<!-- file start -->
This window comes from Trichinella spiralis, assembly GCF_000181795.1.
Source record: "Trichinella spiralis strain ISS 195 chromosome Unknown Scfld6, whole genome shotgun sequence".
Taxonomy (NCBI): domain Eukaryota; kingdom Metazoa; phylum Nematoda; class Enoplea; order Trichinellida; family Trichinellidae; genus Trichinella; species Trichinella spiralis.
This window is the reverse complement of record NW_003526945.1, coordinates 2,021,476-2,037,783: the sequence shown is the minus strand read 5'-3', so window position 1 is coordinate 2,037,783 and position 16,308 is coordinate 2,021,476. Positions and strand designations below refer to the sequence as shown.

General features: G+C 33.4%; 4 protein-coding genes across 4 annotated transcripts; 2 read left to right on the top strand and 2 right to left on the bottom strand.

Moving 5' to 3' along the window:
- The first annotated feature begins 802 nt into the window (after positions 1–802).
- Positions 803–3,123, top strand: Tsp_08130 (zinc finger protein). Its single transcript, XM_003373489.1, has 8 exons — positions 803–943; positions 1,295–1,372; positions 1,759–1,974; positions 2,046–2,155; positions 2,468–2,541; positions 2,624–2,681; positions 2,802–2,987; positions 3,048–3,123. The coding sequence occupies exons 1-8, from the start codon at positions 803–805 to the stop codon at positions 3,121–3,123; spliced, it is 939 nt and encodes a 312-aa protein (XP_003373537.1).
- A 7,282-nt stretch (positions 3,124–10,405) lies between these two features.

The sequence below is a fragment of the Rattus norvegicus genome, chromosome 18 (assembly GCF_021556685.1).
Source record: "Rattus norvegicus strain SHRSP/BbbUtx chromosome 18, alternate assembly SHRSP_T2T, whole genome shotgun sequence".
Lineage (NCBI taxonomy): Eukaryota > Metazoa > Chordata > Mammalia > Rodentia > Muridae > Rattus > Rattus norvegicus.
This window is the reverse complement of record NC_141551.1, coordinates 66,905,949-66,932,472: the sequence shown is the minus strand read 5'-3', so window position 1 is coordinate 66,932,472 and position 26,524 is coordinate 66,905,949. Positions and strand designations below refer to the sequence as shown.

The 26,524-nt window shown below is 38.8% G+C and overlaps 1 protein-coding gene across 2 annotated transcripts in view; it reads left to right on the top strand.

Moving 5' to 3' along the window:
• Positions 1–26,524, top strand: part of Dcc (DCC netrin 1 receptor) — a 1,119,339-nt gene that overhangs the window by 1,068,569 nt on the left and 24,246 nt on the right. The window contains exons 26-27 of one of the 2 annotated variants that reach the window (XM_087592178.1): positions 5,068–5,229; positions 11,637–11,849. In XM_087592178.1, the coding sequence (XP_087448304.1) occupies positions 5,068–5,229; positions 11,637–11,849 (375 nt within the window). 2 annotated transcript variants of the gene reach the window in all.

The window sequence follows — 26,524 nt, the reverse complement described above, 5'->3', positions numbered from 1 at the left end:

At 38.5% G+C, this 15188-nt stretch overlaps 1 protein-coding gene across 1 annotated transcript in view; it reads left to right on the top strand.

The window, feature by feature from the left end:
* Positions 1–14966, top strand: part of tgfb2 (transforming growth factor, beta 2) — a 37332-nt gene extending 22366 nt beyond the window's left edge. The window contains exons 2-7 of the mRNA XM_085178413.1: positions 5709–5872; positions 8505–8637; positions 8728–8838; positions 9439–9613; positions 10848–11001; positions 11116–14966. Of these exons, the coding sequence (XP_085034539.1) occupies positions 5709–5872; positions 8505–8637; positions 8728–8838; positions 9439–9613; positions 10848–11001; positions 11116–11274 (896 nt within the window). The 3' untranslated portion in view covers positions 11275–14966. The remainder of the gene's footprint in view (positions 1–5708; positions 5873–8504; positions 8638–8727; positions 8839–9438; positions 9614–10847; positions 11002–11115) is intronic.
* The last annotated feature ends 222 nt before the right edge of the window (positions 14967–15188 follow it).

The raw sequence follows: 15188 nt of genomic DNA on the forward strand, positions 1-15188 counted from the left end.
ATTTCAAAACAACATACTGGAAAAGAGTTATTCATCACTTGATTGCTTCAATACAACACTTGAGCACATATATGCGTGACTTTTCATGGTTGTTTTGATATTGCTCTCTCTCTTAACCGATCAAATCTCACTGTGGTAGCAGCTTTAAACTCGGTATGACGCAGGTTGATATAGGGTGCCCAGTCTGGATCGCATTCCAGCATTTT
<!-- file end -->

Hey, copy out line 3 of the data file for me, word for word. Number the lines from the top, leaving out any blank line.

Taxonomy (NCBI): domain Eukaryota; kingdom Metazoa; phylum Nematoda; class Enoplea; order Trichinellida; family Trichinellidae; genus Trichinella; species Trichinella spiralis.